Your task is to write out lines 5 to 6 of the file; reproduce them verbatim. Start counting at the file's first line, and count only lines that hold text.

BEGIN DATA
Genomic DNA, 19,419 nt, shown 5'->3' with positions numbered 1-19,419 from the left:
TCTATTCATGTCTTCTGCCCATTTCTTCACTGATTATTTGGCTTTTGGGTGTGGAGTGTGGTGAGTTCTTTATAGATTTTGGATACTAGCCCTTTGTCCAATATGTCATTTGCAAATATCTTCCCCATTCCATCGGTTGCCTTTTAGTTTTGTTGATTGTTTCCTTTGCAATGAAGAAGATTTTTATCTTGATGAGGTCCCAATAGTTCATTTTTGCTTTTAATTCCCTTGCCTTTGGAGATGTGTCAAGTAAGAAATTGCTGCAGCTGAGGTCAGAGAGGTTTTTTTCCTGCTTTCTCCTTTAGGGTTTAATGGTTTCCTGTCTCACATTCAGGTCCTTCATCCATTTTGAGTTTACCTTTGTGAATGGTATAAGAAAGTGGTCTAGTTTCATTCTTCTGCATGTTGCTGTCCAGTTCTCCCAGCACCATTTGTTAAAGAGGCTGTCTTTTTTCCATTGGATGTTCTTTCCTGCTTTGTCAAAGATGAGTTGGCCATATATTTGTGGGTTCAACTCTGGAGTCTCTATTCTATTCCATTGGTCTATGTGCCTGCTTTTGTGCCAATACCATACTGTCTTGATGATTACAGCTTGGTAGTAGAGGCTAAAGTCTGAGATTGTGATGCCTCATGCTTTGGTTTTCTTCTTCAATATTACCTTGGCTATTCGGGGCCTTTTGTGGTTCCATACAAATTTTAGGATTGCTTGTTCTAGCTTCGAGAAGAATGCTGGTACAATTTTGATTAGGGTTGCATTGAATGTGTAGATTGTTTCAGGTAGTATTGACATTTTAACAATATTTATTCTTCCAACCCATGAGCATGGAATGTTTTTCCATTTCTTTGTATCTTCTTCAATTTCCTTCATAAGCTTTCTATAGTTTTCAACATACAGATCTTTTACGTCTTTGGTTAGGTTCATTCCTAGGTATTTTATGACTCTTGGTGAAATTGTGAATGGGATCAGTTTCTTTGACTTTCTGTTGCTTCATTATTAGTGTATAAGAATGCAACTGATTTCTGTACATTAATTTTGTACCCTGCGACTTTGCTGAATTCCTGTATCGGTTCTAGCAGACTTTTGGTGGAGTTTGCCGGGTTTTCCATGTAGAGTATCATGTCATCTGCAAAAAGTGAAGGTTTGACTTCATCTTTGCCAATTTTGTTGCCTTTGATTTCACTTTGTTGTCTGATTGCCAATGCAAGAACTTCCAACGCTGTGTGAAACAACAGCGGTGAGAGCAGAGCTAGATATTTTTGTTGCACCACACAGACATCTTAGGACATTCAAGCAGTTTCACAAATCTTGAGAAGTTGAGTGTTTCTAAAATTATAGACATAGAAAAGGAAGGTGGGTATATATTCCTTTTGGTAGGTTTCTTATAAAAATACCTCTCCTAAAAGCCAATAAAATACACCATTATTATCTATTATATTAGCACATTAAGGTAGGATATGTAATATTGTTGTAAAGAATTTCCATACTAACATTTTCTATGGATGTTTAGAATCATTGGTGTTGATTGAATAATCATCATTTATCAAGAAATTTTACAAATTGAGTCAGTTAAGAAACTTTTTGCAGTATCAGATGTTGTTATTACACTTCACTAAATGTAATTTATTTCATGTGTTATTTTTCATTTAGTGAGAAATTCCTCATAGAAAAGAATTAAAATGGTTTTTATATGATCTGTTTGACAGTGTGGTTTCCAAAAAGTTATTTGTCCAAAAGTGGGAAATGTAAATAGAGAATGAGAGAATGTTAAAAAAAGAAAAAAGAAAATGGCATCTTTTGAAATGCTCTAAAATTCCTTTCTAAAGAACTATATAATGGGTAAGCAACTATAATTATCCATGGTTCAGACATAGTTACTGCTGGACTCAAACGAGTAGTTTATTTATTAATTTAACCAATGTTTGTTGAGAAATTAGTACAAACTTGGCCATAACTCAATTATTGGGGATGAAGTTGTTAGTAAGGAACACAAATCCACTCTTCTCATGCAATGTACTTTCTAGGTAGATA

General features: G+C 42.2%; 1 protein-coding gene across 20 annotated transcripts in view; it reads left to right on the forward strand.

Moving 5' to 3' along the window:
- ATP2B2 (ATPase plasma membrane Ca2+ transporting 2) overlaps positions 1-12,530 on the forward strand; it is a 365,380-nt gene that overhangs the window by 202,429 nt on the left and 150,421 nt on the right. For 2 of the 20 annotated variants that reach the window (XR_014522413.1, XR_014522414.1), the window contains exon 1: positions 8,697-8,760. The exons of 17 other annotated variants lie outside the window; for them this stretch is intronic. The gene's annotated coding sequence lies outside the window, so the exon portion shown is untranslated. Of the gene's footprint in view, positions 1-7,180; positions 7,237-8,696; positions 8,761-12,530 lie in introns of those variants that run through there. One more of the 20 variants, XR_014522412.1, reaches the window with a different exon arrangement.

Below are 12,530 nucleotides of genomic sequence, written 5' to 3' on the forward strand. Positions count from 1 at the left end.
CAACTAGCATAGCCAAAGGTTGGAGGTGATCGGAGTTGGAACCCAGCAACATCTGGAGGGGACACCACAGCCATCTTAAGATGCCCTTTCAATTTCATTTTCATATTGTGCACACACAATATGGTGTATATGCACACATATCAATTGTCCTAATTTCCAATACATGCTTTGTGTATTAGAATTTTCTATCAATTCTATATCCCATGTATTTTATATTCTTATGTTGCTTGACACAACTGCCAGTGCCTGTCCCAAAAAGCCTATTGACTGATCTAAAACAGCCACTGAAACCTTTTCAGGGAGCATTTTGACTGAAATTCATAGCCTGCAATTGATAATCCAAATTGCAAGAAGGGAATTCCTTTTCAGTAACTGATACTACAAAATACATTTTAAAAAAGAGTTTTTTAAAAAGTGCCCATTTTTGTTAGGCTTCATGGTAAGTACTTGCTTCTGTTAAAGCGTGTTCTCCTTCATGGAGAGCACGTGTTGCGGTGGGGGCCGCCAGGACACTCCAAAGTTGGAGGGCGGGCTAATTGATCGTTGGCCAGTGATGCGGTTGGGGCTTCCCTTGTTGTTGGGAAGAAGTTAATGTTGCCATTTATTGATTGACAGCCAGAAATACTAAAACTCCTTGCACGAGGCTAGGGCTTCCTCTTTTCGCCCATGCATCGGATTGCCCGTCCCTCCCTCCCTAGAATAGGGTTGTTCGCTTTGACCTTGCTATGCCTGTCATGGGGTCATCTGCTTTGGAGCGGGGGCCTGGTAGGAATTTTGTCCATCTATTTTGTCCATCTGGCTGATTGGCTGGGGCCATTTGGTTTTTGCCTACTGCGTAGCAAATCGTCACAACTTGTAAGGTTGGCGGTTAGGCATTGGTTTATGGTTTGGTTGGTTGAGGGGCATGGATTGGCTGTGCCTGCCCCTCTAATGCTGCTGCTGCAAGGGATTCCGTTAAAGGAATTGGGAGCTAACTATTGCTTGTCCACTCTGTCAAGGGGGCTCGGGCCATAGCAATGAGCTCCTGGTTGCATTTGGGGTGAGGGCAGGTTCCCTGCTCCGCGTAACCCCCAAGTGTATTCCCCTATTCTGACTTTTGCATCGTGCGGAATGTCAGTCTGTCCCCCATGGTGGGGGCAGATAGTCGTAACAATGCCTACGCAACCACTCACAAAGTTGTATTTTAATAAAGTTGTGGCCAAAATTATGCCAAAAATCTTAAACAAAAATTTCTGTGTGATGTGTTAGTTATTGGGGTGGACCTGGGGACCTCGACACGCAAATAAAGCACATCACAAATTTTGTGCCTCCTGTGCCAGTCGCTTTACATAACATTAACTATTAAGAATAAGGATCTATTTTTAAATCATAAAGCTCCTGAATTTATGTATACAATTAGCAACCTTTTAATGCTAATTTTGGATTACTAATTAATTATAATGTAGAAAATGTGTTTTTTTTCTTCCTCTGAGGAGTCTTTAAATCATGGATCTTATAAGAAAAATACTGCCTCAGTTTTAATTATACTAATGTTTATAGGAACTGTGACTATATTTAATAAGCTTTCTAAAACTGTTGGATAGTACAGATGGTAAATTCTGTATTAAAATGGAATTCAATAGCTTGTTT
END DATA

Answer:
- ATP2B2 (ATPase plasma membrane Ca2+ transporting 2) overlaps positions 1-12,530 on the forward strand; it is a 365,380-nt gene that overhangs the window by 202,429 nt on the left and 150,421 nt on the right. For 2 of the 20 annotated variants that reach the window (XR_014522413.1, XR_014522414.1), the window contains exon 1: positions 8,697-8,760. The exons of 17 other annotated variants lie outside the window; for them this stretch is intronic. The gene's annotated coding sequence lies outside the window, so the exon portion shown is untranslated. Of the gene's footprint in view, positions 1-7,180; positions 7,237-8,696; positions 8,761-12,530 lie in introns of those variants that run through there. One more of the 20 variants, XR_014522412.1, reaches the window with a different exon arrangement.

Below are 12,530 nucleotides of genomic sequence, written 5' to 3' on the forward strand. Positions count from 1 at the left end.